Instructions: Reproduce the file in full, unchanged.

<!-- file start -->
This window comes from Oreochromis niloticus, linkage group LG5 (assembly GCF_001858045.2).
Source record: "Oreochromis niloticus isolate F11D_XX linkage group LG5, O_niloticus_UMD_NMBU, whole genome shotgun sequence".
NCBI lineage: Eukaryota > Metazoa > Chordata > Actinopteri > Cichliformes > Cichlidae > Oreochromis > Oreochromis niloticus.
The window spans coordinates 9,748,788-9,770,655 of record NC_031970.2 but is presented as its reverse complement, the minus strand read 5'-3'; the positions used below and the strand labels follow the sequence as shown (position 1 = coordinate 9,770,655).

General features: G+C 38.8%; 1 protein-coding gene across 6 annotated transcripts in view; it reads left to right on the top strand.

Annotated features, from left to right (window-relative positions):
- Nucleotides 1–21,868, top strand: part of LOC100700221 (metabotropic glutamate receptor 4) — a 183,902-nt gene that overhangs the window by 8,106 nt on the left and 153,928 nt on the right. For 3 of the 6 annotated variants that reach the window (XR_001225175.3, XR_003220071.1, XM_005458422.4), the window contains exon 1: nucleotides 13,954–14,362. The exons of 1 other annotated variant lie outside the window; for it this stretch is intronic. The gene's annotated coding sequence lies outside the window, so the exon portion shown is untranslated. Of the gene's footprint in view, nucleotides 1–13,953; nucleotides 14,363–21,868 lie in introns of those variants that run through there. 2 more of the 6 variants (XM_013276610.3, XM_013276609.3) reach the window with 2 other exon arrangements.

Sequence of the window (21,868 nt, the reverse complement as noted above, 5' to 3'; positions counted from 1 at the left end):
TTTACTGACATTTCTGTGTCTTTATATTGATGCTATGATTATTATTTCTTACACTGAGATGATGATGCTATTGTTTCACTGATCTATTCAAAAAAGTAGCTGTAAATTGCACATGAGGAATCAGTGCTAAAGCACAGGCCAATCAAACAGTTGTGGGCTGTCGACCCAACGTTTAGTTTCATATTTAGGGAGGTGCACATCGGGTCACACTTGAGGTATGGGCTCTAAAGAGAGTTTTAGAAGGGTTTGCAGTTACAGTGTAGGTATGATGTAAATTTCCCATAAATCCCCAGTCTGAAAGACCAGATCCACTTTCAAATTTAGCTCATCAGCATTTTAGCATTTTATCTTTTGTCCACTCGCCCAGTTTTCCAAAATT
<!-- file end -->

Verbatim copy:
This window comes from Oreochromis niloticus, linkage group LG5 (assembly GCF_001858045.2).
Source record: "Oreochromis niloticus isolate F11D_XX linkage group LG5, O_niloticus_UMD_NMBU, whole genome shotgun sequence".
NCBI lineage: Eukaryota > Metazoa > Chordata > Actinopteri > Cichliformes > Cichlidae > Oreochromis > Oreochromis niloticus.
The window spans coordinates 9,748,788-9,770,655 of record NC_031970.2 but is presented as its reverse complement, the minus strand read 5'-3'; the positions used below and the strand labels follow the sequence as shown (position 1 = coordinate 9,770,655).

General features: G+C 38.8%; 1 protein-coding gene across 6 annotated transcripts in view; it reads left to right on the top strand.

Annotated features, from left to right (window-relative positions):
- Nucleotides 1–21,868, top strand: part of LOC100700221 (metabotropic glutamate receptor 4) — a 183,902-nt gene that overhangs the window by 8,106 nt on the left and 153,928 nt on the right. For 3 of the 6 annotated variants that reach the window (XR_001225175.3, XR_003220071.1, XM_005458422.4), the window contains exon 1: nucleotides 13,954–14,362. The exons of 1 other annotated variant lie outside the window; for it this stretch is intronic. The gene's annotated coding sequence lies outside the window, so the exon portion shown is untranslated. Of the gene's footprint in view, nucleotides 1–13,953; nucleotides 14,363–21,868 lie in introns of those variants that run through there. 2 more of the 6 variants (XM_013276610.3, XM_013276609.3) reach the window with 2 other exon arrangements.

Sequence of the window (21,868 nt, the reverse complement as noted above, 5' to 3'; positions counted from 1 at the left end):
TTTACTGACATTTCTGTGTCTTTATATTGATGCTATGATTATTATTTCTTACACTGAGATGATGATGCTATTGTTTCACTGATCTATTCAAAAAAGTAGCTGTAAATTGCACATGAGGAATCAGTGCTAAAGCACAGGCCAATCAAACAGTTGTGGGCTGTCGACCCAACGTTTAGTTTCATATTTAGGGAGGTGCACATCGGGTCACACTTGAGGTATGGGCTCTAAAGAGAGTTTTAGAAGGGTTTGCAGTTACAGTGTAGGTATGATGTAAATTTCCCATAAATCCCCAGTCTGAAAGACCAGATCCACTTTCAAATTTAGCTCATCAGCATTTTAGCATTTTATCTTTTGTCCACTCGCCCAGTTTTCCAAAATT